Richard

Some close friends of ours, Jonathan and Lena Andrews, had twins on March 30th. Isaac and Clara (and their parents) have been a big part of our lives this year. We were quickly named “aunt” and “uncle” and have spent a lot of time with this family. This Spring, we also worked on a friend’s campaign for the Raytown Board of Aldermen, and were very excited that he (Shane Par-Due) was elected.

Isaac (L) and Clara (R) Andrews

In April, Jon was notified that his contract at Hilltop School would not be renewed. DeLaSalle Education Center (which provides educational services there) has repeatedly slashed the budget at the facility in the past few years, eliminating almost half of the teaching positions. Perhaps our biggest challenge this past year has been trying to remain positive as we deal with doors closing and very few opening.

On the positive side, Jon finished his Master of Arts in School Leadership in May. This degree, along with a good score on the licensure exam, qualifies him for jobs in administration. He’s hoping to become an Assistant Principal or Principal at some point. We had a great time at his graduation party, especially since Kate’s Papaw Bob was in town from Ohio (he hasn’t been here since our wedding).

Papaw Bob and Einstein

This summer we launched two web sites, this one for us personally, and one for Jon to talk about music. The first site is jandksmith.com, and its main page hosts this blog (which we’ve not been diligent about updating). The second site, radiofreeraytown.com, has gotten much more time and attention. On Radio Free Raytown, Jon blathers about anything music related, and every Friday he posts a podcast that can be streamed or downloaded. He hopes to at some point get it synced with iTunes as well.

Toward the end of July, Katy became a volunteer at the Nelson-Atkins Museum of Art, one of our favorite spots in Kansas City. Around this time we also helped put on a concert with Mike Roe and Terry Taylor (of the bands The 77s and Daniel Amos, respectively). Steve Hindalong (of The Choir) was there to play drums, and Michael Miller was a great opening act. If you aren’t familiar with any of these artists, we highly recommend you check them out.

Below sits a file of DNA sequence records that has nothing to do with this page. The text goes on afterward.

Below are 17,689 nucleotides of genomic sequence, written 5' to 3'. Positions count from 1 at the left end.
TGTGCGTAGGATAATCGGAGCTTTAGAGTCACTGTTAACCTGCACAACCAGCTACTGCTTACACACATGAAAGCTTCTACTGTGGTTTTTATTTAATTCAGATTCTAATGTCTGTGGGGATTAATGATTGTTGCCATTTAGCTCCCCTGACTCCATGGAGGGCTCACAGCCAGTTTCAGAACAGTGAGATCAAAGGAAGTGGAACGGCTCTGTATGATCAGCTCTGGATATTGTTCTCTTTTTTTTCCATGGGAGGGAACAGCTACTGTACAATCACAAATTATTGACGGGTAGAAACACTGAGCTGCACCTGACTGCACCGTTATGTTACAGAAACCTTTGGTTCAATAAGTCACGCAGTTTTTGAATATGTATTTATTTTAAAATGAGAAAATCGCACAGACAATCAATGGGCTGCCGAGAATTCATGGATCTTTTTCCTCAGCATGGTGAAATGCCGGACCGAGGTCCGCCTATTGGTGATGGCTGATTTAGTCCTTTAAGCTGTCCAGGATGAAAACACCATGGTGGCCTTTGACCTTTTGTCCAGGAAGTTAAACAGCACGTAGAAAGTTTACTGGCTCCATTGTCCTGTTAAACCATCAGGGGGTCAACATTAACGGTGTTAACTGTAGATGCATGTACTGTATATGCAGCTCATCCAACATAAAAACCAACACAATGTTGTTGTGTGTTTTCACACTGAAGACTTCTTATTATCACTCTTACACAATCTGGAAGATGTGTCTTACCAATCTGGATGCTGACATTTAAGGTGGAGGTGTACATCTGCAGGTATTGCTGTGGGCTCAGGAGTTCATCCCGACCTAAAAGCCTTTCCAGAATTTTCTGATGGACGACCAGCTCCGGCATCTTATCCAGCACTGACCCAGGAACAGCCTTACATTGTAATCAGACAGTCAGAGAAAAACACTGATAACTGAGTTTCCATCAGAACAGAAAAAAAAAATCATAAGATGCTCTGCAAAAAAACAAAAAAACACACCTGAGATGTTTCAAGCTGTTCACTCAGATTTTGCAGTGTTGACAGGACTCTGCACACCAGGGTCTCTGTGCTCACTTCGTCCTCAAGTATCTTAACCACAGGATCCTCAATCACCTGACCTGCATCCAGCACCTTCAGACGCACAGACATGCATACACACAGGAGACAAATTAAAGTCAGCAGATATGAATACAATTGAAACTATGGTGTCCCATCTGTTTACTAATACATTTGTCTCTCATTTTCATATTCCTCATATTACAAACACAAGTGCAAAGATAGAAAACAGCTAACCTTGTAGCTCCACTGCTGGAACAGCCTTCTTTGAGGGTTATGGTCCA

Kate’s Papaw Bob made it possible to make a last-minute trip to Ohio over Labor Day weekend. Her Uncle Rob got married, and we visited her Aunt Jo in Ashland, Kentucky. Jon’s never been to Ashland, so it was nice to finally introduce him to where part of Katy’s the family is from and spend time with Jo (we haven’t done so since our wedding).

Aunt Jo and us outside her house in Ashland

Shortly after, Kate returned to Kentucky for IAAO’s 75th annual conference in Louisville. It was her first trip for the organization, and a lot of fun. In addition to being a great work experience, she got to see some of the revitalized downtown and tour the Muhammad Ali Center.

We had another tough moment this year with the death of Anne Winter, Kate’s boss, on October 22nd. Anne committed suicide, and for the first time many people (including co-workers) learned she had been bi-polar and battled depression for a number of years. She had been able to keep it hidden quite well, so her death hit very hard because it was so unexpected. Anne was loved and respected by everyone who knew her, and there’s not space here to go into what she meant to us. In addition to being Kate’s boss (and a great one), she had owned a record store and befriended Jon years ago, always encouraging him in his music and recommending new things to listen to. Jon did a Radio Free Raytown show in her memory. You can listen to it here.

Although he has not had constant employment in 2009, Jon has found things to do with his time.  He was asked to help organize a benefit in October for Angel Tree’s work in the Raytown area.  (Angel Tree is a program sponsored by Prison Fellowship Ministries to purchase Christmas presents for children of incarcerated adults.) His band, My Science Fiction Twin, even performed at the event, which was held at Benetti’s.

My Science Fiction Twin performing at the Angel Tree fundraiser

We spent Halloween weekend in Topeka, Kansas, to celebrate our sixth anniversary and see the Billens, whom we don’t get to visit with as much now. Sam held a release party for his third CD, and we spent that Saturday with Bill, Dan and Rosa, and their kids.

Dan and Rosa's son, Isaac, dressed as a bat for Halloween

In early November, Jon began a new job as a paraprofessional at Raytown Middle School working one-on-one with student with special needs. It is a difficult job for a number of reasons, but it’s a start in a good school district. Hopefully, he can use this to his advantage in working toward a job for which he’s better qualified. At least it is back in his field and a step up from the job he took as a delivery driver at Pizza Hut in August. To make himself more marketable, he’s seeking certification in another area besides social studies (he’s mainly looking at math certification).